Communication (verbal and visual), eye scan and clock management are three tools to use for the team to work together in order to make timely and accurate passivity calls during a bout. On 30 March 2016, we discussed communication in an article titled “Effective Communication When Talking Is Not Allowed” so we won’t restate it in this forum. Suffice it to say, the effective application of both verbal and visual communication when confronting the villains of wrestling during a bout, will enable us to effectively communicate with the wrestlers and referee team without disrupting the flow of the bout. Our second tool is referee eye scan pattern. Eye scanning allows the referee to non-verbally communicate with the referee team. A lot can be said amongst the referee team with a simple look. Additionally, it will help you maintain proper position on the mat and enable you to non-verbally communicate with the judge and chairman. Our third tool is clock management. Managing the clock in order to spread out passivity warnings throughout the period will allow a wrestler to adjust to the commands and keep from getting boxed into a corner during the period. You do not want to make your calls too late and run out of time, nor do you want to make your calls so quickly you have too much time remaining. Also, you should not call passivity, then immediately make another passivity call with no time for the offending wrestler to adjust.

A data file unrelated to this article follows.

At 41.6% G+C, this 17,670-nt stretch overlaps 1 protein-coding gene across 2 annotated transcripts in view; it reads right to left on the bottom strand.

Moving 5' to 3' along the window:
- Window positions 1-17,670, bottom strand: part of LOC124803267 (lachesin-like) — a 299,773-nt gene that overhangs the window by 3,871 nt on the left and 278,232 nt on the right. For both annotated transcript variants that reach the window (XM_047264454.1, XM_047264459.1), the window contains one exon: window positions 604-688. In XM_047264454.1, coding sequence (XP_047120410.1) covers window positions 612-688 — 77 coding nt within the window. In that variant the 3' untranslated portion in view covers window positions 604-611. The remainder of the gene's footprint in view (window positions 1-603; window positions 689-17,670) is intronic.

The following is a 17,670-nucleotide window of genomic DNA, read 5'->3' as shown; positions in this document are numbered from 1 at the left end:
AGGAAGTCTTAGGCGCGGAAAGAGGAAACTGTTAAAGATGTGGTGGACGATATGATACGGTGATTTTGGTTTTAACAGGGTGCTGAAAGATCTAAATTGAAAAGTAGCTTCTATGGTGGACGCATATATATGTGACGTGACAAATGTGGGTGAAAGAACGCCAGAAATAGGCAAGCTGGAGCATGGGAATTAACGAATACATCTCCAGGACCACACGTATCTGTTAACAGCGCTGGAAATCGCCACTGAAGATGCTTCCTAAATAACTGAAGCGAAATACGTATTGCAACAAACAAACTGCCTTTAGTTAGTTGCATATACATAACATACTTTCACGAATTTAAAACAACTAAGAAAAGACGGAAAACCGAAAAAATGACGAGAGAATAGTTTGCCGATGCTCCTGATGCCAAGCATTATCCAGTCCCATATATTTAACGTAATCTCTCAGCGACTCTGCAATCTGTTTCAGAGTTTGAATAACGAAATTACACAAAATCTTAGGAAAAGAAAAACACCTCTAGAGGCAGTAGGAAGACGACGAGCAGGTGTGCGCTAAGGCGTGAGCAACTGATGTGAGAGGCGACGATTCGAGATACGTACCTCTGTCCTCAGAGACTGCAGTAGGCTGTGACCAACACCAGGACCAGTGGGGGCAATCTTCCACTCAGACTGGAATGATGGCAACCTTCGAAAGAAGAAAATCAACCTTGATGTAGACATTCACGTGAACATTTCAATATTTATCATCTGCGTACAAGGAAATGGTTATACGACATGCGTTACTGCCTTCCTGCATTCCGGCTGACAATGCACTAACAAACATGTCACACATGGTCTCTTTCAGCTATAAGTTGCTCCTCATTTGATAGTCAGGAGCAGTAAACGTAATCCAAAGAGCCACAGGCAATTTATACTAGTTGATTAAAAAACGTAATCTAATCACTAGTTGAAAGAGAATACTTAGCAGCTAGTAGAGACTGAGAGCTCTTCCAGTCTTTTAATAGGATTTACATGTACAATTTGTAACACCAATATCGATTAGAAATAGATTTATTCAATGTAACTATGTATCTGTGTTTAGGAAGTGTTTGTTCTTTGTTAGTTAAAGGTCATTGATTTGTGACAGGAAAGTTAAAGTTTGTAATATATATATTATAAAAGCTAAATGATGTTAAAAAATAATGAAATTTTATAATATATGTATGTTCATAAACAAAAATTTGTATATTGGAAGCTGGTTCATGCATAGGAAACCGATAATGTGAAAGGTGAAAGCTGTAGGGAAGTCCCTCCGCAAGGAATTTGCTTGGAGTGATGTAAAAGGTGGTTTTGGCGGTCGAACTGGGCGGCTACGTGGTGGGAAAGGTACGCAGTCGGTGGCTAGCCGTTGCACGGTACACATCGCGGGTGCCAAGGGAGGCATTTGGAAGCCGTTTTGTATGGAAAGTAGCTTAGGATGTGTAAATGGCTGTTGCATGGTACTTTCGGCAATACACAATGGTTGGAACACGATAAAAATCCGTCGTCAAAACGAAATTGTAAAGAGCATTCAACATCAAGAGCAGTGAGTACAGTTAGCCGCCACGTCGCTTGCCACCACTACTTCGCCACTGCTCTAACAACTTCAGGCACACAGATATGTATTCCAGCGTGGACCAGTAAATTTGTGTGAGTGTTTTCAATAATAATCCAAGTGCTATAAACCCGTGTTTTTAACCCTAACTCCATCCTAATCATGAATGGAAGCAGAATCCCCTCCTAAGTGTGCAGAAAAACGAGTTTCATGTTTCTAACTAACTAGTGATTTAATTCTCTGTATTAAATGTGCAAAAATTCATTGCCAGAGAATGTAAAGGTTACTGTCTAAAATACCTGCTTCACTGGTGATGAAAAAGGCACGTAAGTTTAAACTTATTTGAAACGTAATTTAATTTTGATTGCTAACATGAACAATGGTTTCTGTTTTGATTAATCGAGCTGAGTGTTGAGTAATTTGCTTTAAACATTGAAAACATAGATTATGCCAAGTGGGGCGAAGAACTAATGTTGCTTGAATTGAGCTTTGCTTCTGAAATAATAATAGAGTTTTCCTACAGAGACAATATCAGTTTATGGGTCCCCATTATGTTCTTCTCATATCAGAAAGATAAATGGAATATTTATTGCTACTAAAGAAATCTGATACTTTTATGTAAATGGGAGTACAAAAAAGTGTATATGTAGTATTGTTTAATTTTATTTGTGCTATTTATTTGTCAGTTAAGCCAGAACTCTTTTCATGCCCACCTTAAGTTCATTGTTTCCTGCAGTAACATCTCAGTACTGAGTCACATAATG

First and foremost, passivity is not: stalling. Passivity is: not scoring or attempting to score. Distinguishing between what is real action versus a feigned attempt to waste time, and embracing the passivity philosophy will ultimately dictate your ability to effectively manage the bout. In a 0-0 or very low scoring bout, you should plan to make a minimum of five passivity calls; three calls in the first period and two calls in the second period. A passivity timing example has been presented in the “The Art of Refereeing Freestyle and Greco Roman Wrestling”, paragraph “Every bout is different – Expect every bout to be 0-0” on pages 22 and 23. Whether you use the timing guide example in “The Art of Refereeing” or a different timing convention, it is important to incorporate your passivity philosophy and thought process into your personal timing convention. Implementing a timing convention is not a black and white process. You must be flexible and adapt to what is occurring in you bout. Unfortunately, you will not develop this skill overnight. It will take time, mentoring from senior referees and lots of practice.